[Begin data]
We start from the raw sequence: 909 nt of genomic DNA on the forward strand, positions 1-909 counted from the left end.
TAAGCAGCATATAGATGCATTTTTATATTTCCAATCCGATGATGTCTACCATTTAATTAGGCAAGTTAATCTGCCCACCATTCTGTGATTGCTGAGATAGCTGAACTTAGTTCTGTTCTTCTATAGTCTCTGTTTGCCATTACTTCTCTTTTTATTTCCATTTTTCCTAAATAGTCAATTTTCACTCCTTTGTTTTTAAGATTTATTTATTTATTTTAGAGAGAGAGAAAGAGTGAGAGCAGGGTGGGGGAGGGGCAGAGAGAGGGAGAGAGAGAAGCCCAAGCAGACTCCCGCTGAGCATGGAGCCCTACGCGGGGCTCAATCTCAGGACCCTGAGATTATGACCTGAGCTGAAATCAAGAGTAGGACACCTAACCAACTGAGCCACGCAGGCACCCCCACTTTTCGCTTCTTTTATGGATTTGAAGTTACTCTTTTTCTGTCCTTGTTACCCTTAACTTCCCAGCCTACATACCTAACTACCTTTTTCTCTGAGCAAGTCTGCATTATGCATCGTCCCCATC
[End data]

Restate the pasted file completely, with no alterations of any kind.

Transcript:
We start from the raw sequence: 909 nt of genomic DNA on the forward strand, positions 1-909 counted from the left end.
TAAGCAGCATATAGATGCATTTTTATATTTCCAATCCGATGATGTCTACCATTTAATTAGGCAAGTTAATCTGCCCACCATTCTGTGATTGCTGAGATAGCTGAACTTAGTTCTGTTCTTCTATAGTCTCTGTTTGCCATTACTTCTCTTTTTATTTCCATTTTTCCTAAATAGTCAATTTTCACTCCTTTGTTTTTAAGATTTATTTATTTATTTTAGAGAGAGAGAAAGAGTGAGAGCAGGGTGGGGGAGGGGCAGAGAGAGGGAGAGAGAGAAGCCCAAGCAGACTCCCGCTGAGCATGGAGCCCTACGCGGGGCTCAATCTCAGGACCCTGAGATTATGACCTGAGCTGAAATCAAGAGTAGGACACCTAACCAACTGAGCCACGCAGGCACCCCCACTTTTCGCTTCTTTTATGGATTTGAAGTTACTCTTTTTCTGTCCTTGTTACCCTTAACTTCCCAGCCTACATACCTAACTACCTTTTTCTCTGAGCAAGTCTGCATTATGCATCGTCCCCATC